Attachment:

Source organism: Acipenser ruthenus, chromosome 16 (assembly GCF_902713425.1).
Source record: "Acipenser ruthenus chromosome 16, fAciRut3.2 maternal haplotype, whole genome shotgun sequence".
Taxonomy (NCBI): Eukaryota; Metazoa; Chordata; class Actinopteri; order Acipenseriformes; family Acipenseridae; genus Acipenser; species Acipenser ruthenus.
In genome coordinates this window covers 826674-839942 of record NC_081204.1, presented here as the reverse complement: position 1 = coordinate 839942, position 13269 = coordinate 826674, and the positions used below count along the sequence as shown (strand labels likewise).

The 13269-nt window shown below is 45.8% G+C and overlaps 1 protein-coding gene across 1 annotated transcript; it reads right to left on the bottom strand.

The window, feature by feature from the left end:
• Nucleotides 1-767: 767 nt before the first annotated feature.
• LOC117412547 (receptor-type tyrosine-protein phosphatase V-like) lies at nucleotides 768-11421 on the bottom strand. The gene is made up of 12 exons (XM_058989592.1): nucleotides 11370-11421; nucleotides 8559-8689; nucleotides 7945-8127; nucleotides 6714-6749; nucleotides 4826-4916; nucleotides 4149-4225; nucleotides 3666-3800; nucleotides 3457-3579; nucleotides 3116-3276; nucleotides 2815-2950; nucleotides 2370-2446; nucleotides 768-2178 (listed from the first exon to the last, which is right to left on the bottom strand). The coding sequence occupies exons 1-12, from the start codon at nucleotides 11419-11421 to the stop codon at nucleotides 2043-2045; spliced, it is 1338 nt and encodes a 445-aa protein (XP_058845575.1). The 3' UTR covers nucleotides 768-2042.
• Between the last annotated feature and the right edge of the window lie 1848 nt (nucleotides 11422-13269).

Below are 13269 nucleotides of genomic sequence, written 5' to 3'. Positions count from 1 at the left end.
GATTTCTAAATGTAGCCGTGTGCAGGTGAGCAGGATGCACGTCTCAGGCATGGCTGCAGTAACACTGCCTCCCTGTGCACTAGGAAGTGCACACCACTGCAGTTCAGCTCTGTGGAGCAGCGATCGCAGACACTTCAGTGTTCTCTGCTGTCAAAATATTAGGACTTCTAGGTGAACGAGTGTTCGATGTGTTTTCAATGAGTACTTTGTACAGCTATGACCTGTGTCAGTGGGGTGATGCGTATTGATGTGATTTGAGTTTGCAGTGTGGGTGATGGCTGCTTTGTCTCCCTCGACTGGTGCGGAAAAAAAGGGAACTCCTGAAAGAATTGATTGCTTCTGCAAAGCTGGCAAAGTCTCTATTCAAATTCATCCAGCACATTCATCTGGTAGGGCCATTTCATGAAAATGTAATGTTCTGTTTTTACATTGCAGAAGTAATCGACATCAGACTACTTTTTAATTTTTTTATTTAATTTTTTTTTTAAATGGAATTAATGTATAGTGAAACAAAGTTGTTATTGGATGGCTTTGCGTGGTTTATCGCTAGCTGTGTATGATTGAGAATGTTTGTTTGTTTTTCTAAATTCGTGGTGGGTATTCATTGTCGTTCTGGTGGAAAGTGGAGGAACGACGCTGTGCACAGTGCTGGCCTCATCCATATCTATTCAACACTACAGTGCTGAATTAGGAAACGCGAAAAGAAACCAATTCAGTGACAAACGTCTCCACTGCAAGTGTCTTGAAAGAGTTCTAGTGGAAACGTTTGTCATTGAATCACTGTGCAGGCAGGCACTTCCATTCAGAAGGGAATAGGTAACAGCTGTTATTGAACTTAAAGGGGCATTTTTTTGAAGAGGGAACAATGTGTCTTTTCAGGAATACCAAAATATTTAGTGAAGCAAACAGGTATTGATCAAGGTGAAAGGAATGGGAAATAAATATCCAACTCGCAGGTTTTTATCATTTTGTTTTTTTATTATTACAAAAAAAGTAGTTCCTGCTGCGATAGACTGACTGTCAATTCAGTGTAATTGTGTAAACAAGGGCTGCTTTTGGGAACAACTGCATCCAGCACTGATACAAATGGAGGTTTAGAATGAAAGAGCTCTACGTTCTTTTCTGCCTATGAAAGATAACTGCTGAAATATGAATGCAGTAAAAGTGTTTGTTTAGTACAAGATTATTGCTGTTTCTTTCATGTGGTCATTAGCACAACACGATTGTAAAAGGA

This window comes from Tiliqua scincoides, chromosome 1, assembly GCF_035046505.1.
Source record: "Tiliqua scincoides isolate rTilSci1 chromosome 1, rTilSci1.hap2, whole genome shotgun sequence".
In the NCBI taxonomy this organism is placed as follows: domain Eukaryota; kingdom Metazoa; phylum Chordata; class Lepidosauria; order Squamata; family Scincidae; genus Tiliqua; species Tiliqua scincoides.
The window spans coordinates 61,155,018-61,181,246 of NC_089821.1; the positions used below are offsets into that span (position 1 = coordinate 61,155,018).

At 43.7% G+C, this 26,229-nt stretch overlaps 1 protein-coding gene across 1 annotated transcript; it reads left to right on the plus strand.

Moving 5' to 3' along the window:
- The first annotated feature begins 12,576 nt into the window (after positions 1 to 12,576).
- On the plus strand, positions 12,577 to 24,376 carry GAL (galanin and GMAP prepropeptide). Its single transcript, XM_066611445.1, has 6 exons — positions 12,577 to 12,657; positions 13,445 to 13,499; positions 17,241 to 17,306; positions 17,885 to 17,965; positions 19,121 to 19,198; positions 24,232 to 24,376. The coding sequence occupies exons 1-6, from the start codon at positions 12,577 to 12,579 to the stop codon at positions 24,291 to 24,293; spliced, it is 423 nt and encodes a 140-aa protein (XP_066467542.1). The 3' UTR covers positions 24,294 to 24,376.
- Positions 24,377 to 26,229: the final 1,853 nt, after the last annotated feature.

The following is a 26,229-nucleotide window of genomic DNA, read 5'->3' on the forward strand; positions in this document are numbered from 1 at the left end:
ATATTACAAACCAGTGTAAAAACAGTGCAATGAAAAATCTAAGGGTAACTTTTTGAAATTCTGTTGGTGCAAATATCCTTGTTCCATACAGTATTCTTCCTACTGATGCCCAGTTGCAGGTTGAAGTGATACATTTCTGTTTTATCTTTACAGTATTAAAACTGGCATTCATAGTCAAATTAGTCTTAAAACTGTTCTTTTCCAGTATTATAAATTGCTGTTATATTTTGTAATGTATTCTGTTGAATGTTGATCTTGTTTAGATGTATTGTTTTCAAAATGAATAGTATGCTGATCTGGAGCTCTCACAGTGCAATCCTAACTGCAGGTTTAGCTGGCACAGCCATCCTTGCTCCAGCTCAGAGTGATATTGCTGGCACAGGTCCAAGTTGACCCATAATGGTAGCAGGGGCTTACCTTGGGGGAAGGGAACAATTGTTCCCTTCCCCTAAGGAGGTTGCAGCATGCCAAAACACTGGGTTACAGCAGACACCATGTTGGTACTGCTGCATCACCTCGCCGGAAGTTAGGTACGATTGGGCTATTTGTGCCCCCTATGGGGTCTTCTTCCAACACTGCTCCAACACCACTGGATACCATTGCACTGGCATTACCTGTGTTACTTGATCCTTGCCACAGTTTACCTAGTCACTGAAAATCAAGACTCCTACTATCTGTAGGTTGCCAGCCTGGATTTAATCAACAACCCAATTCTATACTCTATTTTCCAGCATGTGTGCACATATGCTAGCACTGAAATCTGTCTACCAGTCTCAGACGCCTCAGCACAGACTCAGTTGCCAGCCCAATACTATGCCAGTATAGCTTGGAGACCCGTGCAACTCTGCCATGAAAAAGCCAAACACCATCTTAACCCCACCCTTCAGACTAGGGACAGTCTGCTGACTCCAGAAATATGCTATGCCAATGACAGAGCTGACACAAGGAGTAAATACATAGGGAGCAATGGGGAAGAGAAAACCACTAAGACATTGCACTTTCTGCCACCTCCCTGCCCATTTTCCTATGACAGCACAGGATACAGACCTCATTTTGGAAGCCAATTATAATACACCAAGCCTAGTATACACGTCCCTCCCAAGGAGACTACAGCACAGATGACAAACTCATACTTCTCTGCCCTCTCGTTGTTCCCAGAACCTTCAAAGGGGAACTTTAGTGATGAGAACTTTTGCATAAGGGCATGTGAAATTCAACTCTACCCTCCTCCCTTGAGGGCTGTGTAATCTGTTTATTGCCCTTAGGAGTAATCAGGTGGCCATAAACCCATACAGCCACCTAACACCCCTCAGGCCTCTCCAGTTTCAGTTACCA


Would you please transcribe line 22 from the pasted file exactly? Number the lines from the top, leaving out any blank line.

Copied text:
ATATTACAAACCAGTGTAAAAACAGTGCAATGAAAAATCTAAGGGTAACTTTTTGAAATTCTGTTGGTGCAAATATCCTTGTTCCATACAGTATTCTTCCTACTGATGCCCAGTTGCAGGTTGAAGTGATACATTTCTGTTTTATCTTTACAGTATTAAAACTGGCATTCATAGTCAAATTAGTCTTAAAACTGTTCTTTTCCAGTATTATAAATTGCTGTTATATTTTGTAATGTATTCTGTTGAATGTTGATCTTGTTTAGATGTATTGTTTTCAAAATGAATAGTATGCTGATCTGGAGCTCTCACAGTGCAATCCTAACTGCAGGTTTAGCTGGCACAGCCATCCTTGCTCCAGCTCAGAGTGATATTGCTGGCACAGGTCCAAGTTGACCCATAATGGTAGCAGGGGCTTACCTTGGGGGAAGGGAACAATTGTTCCCTTCCCCTAAGGAGGTTGCAGCATGCCAAAACACTGGGTTACAGCAGACACCATGTTGGTACTGCTGCATCACCTCGCCGGAAGTTAGGTACGATTGGGCTATTTGTGCCCCCTATGGGGTCTTCTTCCAACACTGCTCCAACACCACTGGATACCATTGCACTGGCATTACCTGTGTTACTTGATCCTTGCCACAGTTTACCTAGTCACTGAAAATCAAGACTCCTACTATCTGTAGGTTGCCAGCCTGGATTTAATCAACAACCCAATTCTATACTCTATTTTCCAGCATGTGTGCACATATGCTAGCACTGAAATCTGTCTACCAGTCTCAGACGCCTCAGCACAGACTCAGTTGCCAGCCCAATACTATGCCAGTATAGCTTGGAGACCCGTGCAACTCTGCCATGAAAAAGCCAAACACCATCTTAACCCCACCCTTCAGACTAGGGACAGTCTGCTGACTCCAGAAATATGCTATGCCAATGACAGAGCTGACACAAGGAGTAAATACATAGGGAGCAATGGGGAAGAGAAAACCACTAAGACATTGCACTTTCTGCCACCTCCCTGCCCATTTTCCTATGACAGCACAGGATACAGACCTCATTTTGGAAGCCAATTATAATACACCAAGCCTAGTATACACGTCCCTCCCAAGGAGACTACAGCACAGATGACAAACTCATACTTCTCTGCCCTCTCGTTGTTCCCAGAACCTTCAAAGGGGAACTTTAGTGATGAGAACTTTTGCATAAGGGCATGTGAAATTCAACTCTACCCTCCTCCCTTGAGGGCTGTGTAATCTGTTTATTGCCCTTAGGAGTAATCAGGTGGCCATAAACCCATACAGCCACCTAACACCCCTCAGGCCTCTCCAGTTTCAGTTACCA